'More profitable than cocaine': Peru becomes top source of counterfeit US cash

Over the past decade, $103 million in fake U.S. dollars "made in Peru" have been seized — nearly half since 2010


Counterfeiters employ the methods of cocaine traffickers to get their product abroad: Couriers carry notes in false-bottom suitcases, hide them in handcrafts, books, food products. People have even swallowed bills rolled up in latex for intestinal journeys.
As far as Peru's police can tell, their nation's counterfeiting business is run by domestic syndicates.

Top bands include "Los Nique," for whom the 13-year-old was working when he was arrested in 2012. Its boss, Joel Nique Quispe, was also arrested last year and sentenced to 12 years in prison. With good behavior, he could be out in four years. The 13-year-old, who cannot by law be identified because he is a minor, was released. He was not charged because of his age.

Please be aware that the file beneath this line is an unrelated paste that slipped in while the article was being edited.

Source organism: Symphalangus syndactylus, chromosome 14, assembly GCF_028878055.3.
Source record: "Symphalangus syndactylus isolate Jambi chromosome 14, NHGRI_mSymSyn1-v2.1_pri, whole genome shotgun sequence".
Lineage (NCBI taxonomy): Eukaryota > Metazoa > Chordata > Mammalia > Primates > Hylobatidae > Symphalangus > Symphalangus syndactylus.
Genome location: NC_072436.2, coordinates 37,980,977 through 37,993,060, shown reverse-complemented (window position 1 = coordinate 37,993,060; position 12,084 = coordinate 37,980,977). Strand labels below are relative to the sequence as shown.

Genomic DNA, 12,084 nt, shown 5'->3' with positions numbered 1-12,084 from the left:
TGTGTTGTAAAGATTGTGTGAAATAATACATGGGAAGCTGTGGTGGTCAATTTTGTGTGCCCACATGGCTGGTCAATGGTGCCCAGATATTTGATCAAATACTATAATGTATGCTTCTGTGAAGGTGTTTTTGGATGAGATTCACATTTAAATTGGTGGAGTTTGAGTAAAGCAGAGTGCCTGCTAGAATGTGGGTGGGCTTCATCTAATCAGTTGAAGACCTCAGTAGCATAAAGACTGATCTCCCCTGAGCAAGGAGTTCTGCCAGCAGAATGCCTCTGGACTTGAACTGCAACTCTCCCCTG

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Another band is headed by Wilfredo Cobo, who is also in prison. First arrested in 2008, he was released two years later and arrested again last year. Portocarrero said Cobo used brothers in Italy, Spain and France to introduce counterfeit euros into Europe, routing them through Chile and South Africa.

For all their skill, says Portocarrero, Peruvian counterfeiters' handiwork will always get tripped up by the infrared scanner banks used to authenticate currency. That, he says, owes to their continued reliance on standard "bond" paper, the variety used by consumers that is available in stores and that easily disintegrates when wet.

If they were able to obtain "rag" paper, the cloth type used for banknotes, all bets would be off, Portocarrero said. "The day they get it and perfect the finish a bit more, (their bills) will go undetected."

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